I have heard the following usage of 'so' quite frequently in Indian schools:

He was sick so he did not come.

Isn't this incorrect? I prefer this usage:

He was sick, and so he did not come.

My first part of the question is some kind of attestation on whether the first usage is even remotely correct.

My second part is: Could we improve upon the first sentence using some punctuation? Would a comma before 'so' make it correct if it is wrong? Or, should it be a semicolon before so and then a comma afterwards? I am writing them below:

He was sick, so he did not come. He was sick; so, he did not come.

Please give your valuable inputs, people.

PS: I would also like your comments on whether 'so' is a coordinator in itself. Or should it be 'and so'? I would like answers in formal English, as I need this information as a teacher of English and a writer.

  • In the first example (using so) it is clear that the reason he did not come is because he was sick. In the second (using and) it is merely a statement of two facts with no implications between the two.
    – Jim
    Mar 22, 2014 at 17:08
  • 3
    He was sick, and therefore he did not come => He was sick, and so he did not come => He was sick, so he did not come. All are grammatical, speaker's choice. There is very rarely only one grammatical way to say something. Mar 22, 2014 at 17:13
  • @JohnLawler: Is it all right to say "He was sick so he did not come" - without the comma? Mar 22, 2014 at 17:15
  • 3
    Commas are only in writing, so you can't say them. Punctuation has almost nothing to do with grammar. Commas should be inserted whenever you hear the comma intonation, and not otherwise. Mar 22, 2014 at 17:16

2 Answers 2


I would use the comma in the first of your "corrections", however it is also correct to leave it out. I would not use the semicolon. The semicolon joins two related complete sentences, which is also the function of the coordinating conjunction "so". You don't need to use both of them.

  • Would it be correct to not use any punctuation at all? Mar 23, 2014 at 11:10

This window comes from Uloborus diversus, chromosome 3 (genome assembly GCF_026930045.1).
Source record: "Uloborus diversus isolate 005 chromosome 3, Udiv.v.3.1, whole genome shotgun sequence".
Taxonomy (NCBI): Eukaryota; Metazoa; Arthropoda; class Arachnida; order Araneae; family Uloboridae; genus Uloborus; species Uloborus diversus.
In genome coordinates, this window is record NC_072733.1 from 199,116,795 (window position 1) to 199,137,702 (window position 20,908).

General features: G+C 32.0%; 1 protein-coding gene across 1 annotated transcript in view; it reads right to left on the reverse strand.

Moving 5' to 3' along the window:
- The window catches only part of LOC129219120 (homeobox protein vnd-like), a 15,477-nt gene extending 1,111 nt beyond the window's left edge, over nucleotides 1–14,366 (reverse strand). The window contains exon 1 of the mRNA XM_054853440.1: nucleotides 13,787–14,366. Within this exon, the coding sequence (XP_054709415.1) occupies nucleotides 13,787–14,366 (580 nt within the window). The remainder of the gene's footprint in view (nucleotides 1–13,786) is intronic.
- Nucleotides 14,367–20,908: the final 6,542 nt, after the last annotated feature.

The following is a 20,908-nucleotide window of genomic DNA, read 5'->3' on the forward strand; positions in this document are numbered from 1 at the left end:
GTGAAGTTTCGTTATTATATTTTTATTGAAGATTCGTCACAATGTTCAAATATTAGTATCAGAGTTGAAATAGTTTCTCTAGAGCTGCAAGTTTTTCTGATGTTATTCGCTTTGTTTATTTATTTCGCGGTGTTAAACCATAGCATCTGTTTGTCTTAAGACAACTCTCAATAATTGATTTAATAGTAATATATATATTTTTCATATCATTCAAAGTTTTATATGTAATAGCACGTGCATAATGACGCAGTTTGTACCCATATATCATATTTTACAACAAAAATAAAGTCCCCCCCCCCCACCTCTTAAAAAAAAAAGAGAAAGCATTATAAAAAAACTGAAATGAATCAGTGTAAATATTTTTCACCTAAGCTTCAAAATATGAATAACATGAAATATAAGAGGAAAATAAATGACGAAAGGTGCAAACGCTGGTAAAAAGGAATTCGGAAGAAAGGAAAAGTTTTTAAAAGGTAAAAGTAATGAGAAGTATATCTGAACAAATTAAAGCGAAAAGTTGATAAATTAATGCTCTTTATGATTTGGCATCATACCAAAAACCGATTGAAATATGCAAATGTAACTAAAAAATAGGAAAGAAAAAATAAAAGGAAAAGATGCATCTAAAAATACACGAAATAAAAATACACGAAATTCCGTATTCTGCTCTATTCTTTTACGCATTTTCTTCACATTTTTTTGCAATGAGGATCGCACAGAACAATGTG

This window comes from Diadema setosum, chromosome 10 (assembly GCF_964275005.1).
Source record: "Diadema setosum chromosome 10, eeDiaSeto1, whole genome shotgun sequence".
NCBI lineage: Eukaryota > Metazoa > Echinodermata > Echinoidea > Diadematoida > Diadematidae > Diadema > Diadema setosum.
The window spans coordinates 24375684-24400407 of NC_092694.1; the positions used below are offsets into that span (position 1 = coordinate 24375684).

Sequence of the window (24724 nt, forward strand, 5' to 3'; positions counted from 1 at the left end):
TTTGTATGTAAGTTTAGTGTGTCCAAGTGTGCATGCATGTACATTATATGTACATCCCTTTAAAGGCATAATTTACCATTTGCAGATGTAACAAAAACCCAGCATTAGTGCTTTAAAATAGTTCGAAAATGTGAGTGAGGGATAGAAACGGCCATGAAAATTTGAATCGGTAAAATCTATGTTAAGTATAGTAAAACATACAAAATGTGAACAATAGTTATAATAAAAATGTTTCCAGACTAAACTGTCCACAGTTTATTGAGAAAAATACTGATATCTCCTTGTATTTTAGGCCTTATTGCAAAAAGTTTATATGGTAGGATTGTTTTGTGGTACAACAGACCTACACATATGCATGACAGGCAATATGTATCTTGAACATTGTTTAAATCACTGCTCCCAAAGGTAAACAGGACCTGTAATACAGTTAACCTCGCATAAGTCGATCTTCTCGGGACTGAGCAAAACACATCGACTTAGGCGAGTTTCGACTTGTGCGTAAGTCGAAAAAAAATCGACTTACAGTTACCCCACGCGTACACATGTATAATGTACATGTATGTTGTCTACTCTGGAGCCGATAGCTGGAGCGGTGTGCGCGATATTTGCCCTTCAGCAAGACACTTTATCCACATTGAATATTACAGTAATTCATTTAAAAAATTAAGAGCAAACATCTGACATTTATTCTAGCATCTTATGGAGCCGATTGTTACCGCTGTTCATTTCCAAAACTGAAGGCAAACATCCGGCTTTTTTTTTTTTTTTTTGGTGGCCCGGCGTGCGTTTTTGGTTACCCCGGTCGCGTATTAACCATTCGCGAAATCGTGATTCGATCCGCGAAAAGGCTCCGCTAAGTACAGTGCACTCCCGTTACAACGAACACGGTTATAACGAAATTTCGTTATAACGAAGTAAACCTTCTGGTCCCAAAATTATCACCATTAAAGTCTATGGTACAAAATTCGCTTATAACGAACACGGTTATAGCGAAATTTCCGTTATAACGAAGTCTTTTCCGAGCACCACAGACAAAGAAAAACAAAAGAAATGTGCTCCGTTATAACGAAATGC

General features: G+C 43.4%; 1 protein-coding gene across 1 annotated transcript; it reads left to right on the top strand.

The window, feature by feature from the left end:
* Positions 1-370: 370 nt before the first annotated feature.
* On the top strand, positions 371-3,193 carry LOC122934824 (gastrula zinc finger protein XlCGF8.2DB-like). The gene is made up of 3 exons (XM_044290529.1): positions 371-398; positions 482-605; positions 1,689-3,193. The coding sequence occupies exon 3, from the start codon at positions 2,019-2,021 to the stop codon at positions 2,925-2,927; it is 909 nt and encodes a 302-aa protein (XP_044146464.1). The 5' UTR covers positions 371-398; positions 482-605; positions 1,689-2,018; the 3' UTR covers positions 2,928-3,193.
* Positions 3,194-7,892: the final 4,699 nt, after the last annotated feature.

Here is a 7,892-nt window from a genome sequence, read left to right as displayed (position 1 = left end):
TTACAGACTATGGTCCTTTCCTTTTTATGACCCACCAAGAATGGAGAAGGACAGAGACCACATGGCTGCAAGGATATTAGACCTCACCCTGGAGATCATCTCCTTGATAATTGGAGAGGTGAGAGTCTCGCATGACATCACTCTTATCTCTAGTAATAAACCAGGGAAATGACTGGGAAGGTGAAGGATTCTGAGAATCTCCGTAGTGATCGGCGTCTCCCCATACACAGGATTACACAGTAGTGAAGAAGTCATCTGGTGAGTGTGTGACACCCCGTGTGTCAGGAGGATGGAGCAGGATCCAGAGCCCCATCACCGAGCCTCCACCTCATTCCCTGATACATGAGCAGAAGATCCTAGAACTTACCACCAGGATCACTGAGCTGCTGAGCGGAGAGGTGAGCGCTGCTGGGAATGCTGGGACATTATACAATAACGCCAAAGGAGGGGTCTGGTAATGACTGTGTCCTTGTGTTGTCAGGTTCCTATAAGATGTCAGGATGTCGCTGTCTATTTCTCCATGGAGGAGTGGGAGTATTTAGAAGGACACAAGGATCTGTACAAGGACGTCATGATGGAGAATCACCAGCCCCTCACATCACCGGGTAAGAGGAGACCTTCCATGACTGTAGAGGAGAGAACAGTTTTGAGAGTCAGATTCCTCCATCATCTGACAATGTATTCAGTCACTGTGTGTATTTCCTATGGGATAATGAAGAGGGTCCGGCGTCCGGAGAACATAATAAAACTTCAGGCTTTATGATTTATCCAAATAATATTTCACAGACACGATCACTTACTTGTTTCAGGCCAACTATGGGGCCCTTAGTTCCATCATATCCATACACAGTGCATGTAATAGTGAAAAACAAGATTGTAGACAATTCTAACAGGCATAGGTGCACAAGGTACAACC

• Yes, John Lawler's second comment is correct. Also see Damkerng's excellent answer below.
    – BobRodes
    Mar 24, 2014 at 13:10

It would depend on your style manual. Here are excerpts from two style manuals I could find on the web.

From COMMA - National Geographic Style Manual:


Commas: Use a comma between independent clauses joined by and, but, for, or, nor, either . . . or, neither . . . nor, so, yet, unless the clauses are short and closely joined in thought: The ice thins out and patches appear.

"He was sick so he did not come," is short and closely joined in thought, so a comma is optional.

From The Canadian Style - 7.15 The Comma, Co-ordinate elements - 7 Punctuation:

(b) Clauses
A comma is normally used to separate two main clauses in a compound sentence when they are joined by a co-ordinating conjunction (and, but, or, nor, yet or for):

  • They are often called individualists, and in economic matters they were, but in social matters, the dominating concept was that of good neighbourliness.
    —M. M. Fahrni

If the clauses are short or closely related, the commas may be omitted before and, but, or or nor:

  • He opened the letter and then he read the contents.
  • Life is short but art is long.

If you followed this style manual, you should use a comma: "He was sick, so he did not come."

  • T: Thank you. I am more in accord with the (b) part of your explanation. However, I still have a question:- Is 'so' a coordinator in itself? Or is it 'and so'? This is the actual root of my question. Mar 23, 2014 at 3:48
  • As far as I know, so is tricky. With different sets of grammar rules, you could end up with so being a coordinating conjunction (aka it's one in the FANBOYS), or you could end up with so being an adverb (specifically, connective adverb being used as a connective adjunct, which is imo a good analysis for the case of and so). Mar 23, 2014 at 7:10

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